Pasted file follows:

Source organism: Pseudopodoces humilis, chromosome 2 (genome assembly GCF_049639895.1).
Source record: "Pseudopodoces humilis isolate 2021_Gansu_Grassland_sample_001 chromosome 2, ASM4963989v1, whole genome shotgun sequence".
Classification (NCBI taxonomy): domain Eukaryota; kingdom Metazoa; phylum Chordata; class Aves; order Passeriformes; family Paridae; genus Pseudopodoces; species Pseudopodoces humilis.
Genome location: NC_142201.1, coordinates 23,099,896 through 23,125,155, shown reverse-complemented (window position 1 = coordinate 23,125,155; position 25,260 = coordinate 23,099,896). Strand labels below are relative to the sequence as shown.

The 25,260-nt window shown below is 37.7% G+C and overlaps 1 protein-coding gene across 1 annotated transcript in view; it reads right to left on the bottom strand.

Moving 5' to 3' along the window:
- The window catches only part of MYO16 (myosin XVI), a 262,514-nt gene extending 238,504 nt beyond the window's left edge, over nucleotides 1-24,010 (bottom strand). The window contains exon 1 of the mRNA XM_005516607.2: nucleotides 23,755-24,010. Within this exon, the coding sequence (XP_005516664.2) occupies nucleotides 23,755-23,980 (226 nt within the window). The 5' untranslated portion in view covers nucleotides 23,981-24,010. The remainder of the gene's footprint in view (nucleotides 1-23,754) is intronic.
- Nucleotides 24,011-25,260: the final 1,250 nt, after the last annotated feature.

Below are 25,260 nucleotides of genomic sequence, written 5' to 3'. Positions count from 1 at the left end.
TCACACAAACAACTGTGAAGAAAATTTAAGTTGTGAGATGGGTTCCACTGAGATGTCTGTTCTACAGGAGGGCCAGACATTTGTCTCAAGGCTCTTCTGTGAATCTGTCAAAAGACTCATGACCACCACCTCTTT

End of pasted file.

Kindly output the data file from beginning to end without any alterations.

Source organism: Pseudopodoces humilis, chromosome 2 (genome assembly GCF_049639895.1).
Source record: "Pseudopodoces humilis isolate 2021_Gansu_Grassland_sample_001 chromosome 2, ASM4963989v1, whole genome shotgun sequence".
Classification (NCBI taxonomy): domain Eukaryota; kingdom Metazoa; phylum Chordata; class Aves; order Passeriformes; family Paridae; genus Pseudopodoces; species Pseudopodoces humilis.
Genome location: NC_142201.1, coordinates 23,099,896 through 23,125,155, shown reverse-complemented (window position 1 = coordinate 23,125,155; position 25,260 = coordinate 23,099,896). Strand labels below are relative to the sequence as shown.

The 25,260-nt window shown below is 37.7% G+C and overlaps 1 protein-coding gene across 1 annotated transcript in view; it reads right to left on the bottom strand.

Moving 5' to 3' along the window:
- The window catches only part of MYO16 (myosin XVI), a 262,514-nt gene extending 238,504 nt beyond the window's left edge, over nucleotides 1-24,010 (bottom strand). The window contains exon 1 of the mRNA XM_005516607.2: nucleotides 23,755-24,010. Within this exon, the coding sequence (XP_005516664.2) occupies nucleotides 23,755-23,980 (226 nt within the window). The 5' untranslated portion in view covers nucleotides 23,981-24,010. The remainder of the gene's footprint in view (nucleotides 1-23,754) is intronic.
- Nucleotides 24,011-25,260: the final 1,250 nt, after the last annotated feature.

Below are 25,260 nucleotides of genomic sequence, written 5' to 3'. Positions count from 1 at the left end.
TCACACAAACAACTGTGAAGAAAATTTAAGTTGTGAGATGGGTTCCACTGAGATGTCTGTTCTACAGGAGGGCCAGACATTTGTCTCAAGGCTCTTCTGTGAATCTGTCAAAAGACTCATGACCACCACCTCTTT